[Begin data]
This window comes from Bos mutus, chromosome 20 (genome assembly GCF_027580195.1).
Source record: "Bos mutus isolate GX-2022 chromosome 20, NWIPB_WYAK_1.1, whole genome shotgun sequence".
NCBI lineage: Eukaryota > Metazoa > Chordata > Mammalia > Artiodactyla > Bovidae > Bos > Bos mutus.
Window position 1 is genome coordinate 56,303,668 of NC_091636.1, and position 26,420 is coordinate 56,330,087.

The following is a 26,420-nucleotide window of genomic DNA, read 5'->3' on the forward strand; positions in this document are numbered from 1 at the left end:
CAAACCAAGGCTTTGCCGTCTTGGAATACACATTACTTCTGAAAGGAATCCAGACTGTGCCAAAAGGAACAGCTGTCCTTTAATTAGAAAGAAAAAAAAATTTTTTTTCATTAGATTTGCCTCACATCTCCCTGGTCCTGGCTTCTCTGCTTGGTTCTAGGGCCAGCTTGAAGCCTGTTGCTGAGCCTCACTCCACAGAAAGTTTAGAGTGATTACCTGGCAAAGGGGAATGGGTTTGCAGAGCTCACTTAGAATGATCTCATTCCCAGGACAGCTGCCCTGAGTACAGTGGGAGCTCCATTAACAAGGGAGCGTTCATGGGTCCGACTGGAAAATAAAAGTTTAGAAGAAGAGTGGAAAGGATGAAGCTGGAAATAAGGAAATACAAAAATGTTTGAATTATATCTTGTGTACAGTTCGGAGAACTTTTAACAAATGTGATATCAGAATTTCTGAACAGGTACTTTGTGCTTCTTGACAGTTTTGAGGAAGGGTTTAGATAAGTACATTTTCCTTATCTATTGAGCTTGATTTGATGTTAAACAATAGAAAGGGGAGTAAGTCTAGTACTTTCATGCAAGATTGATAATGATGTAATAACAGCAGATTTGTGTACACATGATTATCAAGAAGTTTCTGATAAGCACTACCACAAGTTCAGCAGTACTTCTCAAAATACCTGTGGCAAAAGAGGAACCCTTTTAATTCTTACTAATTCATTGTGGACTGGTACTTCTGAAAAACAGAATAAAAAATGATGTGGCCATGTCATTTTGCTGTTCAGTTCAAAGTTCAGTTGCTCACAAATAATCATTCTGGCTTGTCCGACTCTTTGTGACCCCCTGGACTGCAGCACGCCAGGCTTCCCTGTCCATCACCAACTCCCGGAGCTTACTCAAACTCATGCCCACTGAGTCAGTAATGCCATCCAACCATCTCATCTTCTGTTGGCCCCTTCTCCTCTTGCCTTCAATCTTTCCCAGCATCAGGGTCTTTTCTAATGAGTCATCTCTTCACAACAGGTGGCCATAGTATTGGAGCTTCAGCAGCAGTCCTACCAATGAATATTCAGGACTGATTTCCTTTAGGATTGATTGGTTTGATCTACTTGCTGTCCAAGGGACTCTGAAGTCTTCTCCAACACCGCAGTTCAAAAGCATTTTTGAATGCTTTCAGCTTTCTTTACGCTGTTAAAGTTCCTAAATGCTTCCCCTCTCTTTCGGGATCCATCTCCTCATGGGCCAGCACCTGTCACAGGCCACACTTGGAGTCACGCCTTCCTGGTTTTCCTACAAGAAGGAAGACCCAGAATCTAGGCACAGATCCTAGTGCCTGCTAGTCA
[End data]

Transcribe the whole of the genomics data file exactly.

This window comes from Bos mutus, chromosome 20 (genome assembly GCF_027580195.1).
Source record: "Bos mutus isolate GX-2022 chromosome 20, NWIPB_WYAK_1.1, whole genome shotgun sequence".
NCBI lineage: Eukaryota > Metazoa > Chordata > Mammalia > Artiodactyla > Bovidae > Bos > Bos mutus.
Window position 1 is genome coordinate 56,303,668 of NC_091636.1, and position 26,420 is coordinate 56,330,087.

The following is a 26,420-nucleotide window of genomic DNA, read 5'->3' on the forward strand; positions in this document are numbered from 1 at the left end:
CAAACCAAGGCTTTGCCGTCTTGGAATACACATTACTTCTGAAAGGAATCCAGACTGTGCCAAAAGGAACAGCTGTCCTTTAATTAGAAAGAAAAAAAAATTTTTTTTCATTAGATTTGCCTCACATCTCCCTGGTCCTGGCTTCTCTGCTTGGTTCTAGGGCCAGCTTGAAGCCTGTTGCTGAGCCTCACTCCACAGAAAGTTTAGAGTGATTACCTGGCAAAGGGGAATGGGTTTGCAGAGCTCACTTAGAATGATCTCATTCCCAGGACAGCTGCCCTGAGTACAGTGGGAGCTCCATTAACAAGGGAGCGTTCATGGGTCCGACTGGAAAATAAAAGTTTAGAAGAAGAGTGGAAAGGATGAAGCTGGAAATAAGGAAATACAAAAATGTTTGAATTATATCTTGTGTACAGTTCGGAGAACTTTTAACAAATGTGATATCAGAATTTCTGAACAGGTACTTTGTGCTTCTTGACAGTTTTGAGGAAGGGTTTAGATAAGTACATTTTCCTTATCTATTGAGCTTGATTTGATGTTAAACAATAGAAAGGGGAGTAAGTCTAGTACTTTCATGCAAGATTGATAATGATGTAATAACAGCAGATTTGTGTACACATGATTATCAAGAAGTTTCTGATAAGCACTACCACAAGTTCAGCAGTACTTCTCAAAATACCTGTGGCAAAAGAGGAACCCTTTTAATTCTTACTAATTCATTGTGGACTGGTACTTCTGAAAAACAGAATAAAAAATGATGTGGCCATGTCATTTTGCTGTTCAGTTCAAAGTTCAGTTGCTCACAAATAATCATTCTGGCTTGTCCGACTCTTTGTGACCCCCTGGACTGCAGCACGCCAGGCTTCCCTGTCCATCACCAACTCCCGGAGCTTACTCAAACTCATGCCCACTGAGTCAGTAATGCCATCCAACCATCTCATCTTCTGTTGGCCCCTTCTCCTCTTGCCTTCAATCTTTCCCAGCATCAGGGTCTTTTCTAATGAGTCATCTCTTCACAACAGGTGGCCATAGTATTGGAGCTTCAGCAGCAGTCCTACCAATGAATATTCAGGACTGATTTCCTTTAGGATTGATTGGTTTGATCTACTTGCTGTCCAAGGGACTCTGAAGTCTTCTCCAACACCGCAGTTCAAAAGCATTTTTGAATGCTTTCAGCTTTCTTTACGCTGTTAAAGTTCCTAAATGCTTCCCCTCTCTTTCGGGATCCATCTCCTCATGGGCCAGCACCTGTCACAGGCCACACTTGGAGTCACGCCTTCCTGGTTTTCCTACAAGAAGGAAGACCCAGAATCTAGGCACAGATCCTAGTGCCTGCTAGTCA